By Cristina Álvarez López
Translated from Spanish by Catherine Grant
The Double Life of Véronique (La Double vie de Véronique, Krzysztof Kieślowski, 1991) and Inland Empire (David Lynch, 2006) are two very important films for me. So it was already likely that I would eventually give in to my temptation to explore their connections in depth.(1) At a certain point in my adolescence, Kieślowski’s film changed the coordinates of my relationship with cinema. Years later, the viewing of Inland Empire marked another turning point in my cinephilia, precisely because of the way Lynch took everything that had fascinated me about the earlier film to an extreme, with his story built on the figure of the double and the theme of second chances, his ramping up in intensity of film style, and his commitment to self-reflexivity as a tool for transformation and knowledge.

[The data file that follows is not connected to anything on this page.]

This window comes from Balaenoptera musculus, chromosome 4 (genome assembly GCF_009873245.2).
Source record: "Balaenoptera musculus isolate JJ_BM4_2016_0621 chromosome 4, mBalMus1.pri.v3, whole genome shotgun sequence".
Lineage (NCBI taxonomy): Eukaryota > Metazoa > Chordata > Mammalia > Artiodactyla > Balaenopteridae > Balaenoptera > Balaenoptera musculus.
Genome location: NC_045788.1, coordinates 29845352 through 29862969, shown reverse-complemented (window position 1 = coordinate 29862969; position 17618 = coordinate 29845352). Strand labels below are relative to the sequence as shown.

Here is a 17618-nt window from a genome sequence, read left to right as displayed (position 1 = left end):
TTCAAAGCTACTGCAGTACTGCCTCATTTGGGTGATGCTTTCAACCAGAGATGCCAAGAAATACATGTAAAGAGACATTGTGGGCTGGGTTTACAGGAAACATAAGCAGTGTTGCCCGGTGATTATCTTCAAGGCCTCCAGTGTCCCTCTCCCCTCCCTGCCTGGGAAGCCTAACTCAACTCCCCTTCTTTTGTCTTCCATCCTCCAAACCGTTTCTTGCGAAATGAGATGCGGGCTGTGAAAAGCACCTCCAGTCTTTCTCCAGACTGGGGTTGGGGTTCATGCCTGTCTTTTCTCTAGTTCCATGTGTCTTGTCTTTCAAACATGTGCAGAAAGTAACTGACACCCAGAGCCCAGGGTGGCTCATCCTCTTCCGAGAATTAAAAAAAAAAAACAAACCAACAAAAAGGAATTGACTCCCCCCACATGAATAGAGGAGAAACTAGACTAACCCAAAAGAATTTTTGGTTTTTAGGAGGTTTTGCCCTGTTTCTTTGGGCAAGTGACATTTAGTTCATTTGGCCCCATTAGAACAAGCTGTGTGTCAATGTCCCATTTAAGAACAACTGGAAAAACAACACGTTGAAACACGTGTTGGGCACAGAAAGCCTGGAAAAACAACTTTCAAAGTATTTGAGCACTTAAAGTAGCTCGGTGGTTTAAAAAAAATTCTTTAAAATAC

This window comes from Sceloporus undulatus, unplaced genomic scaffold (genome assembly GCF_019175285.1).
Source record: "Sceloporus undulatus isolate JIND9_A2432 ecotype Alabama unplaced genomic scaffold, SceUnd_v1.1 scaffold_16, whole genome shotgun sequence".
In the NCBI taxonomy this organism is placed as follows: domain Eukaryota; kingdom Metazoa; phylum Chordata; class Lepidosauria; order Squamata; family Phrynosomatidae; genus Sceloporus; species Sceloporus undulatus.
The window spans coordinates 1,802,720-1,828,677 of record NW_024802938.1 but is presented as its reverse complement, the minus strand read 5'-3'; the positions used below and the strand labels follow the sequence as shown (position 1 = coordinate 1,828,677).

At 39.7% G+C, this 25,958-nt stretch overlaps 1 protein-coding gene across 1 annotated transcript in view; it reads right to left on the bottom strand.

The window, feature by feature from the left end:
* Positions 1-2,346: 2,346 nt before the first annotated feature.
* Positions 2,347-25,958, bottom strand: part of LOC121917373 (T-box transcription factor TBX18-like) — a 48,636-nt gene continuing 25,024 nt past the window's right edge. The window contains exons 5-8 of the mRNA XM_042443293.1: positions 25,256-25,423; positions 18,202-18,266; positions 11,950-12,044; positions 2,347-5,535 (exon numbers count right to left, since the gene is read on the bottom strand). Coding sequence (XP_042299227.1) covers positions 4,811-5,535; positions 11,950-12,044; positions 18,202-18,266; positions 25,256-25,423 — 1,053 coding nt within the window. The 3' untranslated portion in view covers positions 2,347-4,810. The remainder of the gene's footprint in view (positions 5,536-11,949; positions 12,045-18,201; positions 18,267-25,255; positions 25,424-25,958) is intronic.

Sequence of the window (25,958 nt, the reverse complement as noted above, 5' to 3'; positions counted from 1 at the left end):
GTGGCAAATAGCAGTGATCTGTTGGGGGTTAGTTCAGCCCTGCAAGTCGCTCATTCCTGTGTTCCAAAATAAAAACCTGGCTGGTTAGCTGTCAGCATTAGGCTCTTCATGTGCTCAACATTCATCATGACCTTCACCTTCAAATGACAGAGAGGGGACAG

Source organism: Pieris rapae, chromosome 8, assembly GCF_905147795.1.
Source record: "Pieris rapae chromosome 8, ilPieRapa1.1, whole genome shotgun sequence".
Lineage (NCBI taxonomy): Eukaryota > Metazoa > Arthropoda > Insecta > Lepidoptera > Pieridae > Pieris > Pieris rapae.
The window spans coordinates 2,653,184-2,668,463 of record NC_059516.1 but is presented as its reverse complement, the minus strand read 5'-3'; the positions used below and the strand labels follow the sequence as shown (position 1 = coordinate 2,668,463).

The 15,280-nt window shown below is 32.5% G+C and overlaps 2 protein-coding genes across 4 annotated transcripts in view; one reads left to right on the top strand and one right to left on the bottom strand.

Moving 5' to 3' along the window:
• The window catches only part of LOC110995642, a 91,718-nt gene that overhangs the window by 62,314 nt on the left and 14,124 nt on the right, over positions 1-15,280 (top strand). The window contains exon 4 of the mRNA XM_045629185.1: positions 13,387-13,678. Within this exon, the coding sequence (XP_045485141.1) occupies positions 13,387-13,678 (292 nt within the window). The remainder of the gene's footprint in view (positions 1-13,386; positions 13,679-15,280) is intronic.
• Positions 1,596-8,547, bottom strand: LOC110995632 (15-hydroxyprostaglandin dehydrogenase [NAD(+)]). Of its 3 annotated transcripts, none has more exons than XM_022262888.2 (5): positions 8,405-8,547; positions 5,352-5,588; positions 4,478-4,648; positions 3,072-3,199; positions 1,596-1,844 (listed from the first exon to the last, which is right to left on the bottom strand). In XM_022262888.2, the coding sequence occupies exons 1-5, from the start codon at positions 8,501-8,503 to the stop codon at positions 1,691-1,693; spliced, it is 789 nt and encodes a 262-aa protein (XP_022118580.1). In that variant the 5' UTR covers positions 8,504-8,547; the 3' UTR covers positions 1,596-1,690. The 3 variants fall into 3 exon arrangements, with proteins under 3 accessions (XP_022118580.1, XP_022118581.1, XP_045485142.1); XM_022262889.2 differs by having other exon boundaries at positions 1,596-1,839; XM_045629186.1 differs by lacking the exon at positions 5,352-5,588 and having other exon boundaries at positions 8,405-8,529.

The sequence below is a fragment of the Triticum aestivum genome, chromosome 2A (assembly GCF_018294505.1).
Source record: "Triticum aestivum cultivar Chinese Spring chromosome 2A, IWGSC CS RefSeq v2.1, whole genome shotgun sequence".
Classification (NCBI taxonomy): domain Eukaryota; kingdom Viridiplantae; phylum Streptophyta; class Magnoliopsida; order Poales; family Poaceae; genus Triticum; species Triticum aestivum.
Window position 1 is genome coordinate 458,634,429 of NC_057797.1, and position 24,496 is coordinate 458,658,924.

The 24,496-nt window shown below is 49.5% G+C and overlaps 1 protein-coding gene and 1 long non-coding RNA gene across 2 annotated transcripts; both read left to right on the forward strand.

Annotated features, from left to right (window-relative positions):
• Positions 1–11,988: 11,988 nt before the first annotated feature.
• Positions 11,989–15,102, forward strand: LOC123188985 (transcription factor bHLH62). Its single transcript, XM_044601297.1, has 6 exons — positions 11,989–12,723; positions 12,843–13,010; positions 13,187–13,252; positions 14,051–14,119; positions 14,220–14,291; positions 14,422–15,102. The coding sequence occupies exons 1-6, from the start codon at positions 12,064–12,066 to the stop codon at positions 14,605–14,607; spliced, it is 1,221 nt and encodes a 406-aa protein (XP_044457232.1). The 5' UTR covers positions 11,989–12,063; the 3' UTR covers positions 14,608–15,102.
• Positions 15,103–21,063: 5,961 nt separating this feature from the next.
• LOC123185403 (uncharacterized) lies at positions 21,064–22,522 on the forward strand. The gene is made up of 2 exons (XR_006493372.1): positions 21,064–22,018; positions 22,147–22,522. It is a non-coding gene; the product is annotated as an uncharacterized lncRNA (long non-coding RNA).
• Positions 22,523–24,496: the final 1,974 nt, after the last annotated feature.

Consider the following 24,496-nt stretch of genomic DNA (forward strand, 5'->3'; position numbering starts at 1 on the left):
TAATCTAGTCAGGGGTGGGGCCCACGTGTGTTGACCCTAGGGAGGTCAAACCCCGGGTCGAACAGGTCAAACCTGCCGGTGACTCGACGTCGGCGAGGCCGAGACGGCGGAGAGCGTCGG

What I was not able to imagine, at least up until a few years ago, was that my project to explore these two films together could be presented in the form of a video essay. My experiment in this format is strongly linked to the birth of the website Transit. Cine y otros desvíos. When my colleagues and I founded this Barcelona-based online magazine in August 2009 we decided to take particular advantage of its digital format in order to create a special section dedicated to audiovisual criticism. In this section, we invite our collaborators to make video essays accompanied by written texts (though occasionally we have also published works that combine photography and texts). At that time there were already numerous blogs, as well as some magazines, that worked with variants of traditional criticism, offering different combinations of text and image, giving the latter a role that went beyond that of mere illustration. (2) But, at least to my knowledge, at a national level here in Spain there was no magazine pledging such a strong commitment to the critical video essay by devoting this kind of space to it. There were, of course, a few such websites internationally, but we only knew about those afterwards.